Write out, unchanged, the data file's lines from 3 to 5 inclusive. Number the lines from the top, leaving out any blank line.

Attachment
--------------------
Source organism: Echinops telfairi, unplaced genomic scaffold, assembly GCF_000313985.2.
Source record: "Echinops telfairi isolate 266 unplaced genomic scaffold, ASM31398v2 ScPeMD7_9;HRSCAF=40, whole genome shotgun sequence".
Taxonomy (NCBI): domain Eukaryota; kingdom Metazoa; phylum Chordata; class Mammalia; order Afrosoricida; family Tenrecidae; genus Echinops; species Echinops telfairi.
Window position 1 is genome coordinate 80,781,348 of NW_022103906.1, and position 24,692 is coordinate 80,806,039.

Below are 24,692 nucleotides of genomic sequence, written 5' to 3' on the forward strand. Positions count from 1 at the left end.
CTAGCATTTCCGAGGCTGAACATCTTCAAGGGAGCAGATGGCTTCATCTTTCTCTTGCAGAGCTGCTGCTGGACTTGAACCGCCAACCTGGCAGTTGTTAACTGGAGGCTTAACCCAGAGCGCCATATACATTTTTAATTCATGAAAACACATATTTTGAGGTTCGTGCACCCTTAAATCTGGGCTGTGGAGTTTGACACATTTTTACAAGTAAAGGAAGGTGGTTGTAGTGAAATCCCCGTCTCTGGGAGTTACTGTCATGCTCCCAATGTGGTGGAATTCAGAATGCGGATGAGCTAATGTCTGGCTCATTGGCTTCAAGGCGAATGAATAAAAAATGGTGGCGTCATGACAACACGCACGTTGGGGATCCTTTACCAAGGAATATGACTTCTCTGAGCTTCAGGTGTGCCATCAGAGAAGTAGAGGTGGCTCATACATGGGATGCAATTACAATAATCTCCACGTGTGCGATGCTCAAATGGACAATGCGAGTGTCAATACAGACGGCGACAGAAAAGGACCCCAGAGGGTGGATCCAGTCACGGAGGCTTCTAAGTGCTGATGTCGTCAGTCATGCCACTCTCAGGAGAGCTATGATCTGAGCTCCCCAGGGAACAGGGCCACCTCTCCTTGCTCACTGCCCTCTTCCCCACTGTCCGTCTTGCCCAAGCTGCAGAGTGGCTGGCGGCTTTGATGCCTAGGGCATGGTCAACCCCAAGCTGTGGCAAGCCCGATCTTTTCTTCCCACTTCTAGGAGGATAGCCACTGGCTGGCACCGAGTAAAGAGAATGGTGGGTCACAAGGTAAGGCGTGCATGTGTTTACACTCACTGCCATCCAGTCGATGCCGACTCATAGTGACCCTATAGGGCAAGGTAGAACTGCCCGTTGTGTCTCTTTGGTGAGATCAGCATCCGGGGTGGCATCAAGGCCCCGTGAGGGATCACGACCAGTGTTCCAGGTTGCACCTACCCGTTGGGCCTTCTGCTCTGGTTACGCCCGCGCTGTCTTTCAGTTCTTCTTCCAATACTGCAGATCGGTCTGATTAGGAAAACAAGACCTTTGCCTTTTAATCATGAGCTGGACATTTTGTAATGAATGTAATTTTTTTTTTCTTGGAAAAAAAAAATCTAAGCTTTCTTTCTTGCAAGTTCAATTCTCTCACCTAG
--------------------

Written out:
Taxonomy (NCBI): domain Eukaryota; kingdom Metazoa; phylum Chordata; class Mammalia; order Afrosoricida; family Tenrecidae; genus Echinops; species Echinops telfairi.
Window position 1 is genome coordinate 80,781,348 of NW_022103906.1, and position 24,692 is coordinate 80,806,039.

Below are 24,692 nucleotides of genomic sequence, written 5' to 3' on the forward strand. Positions count from 1 at the left end.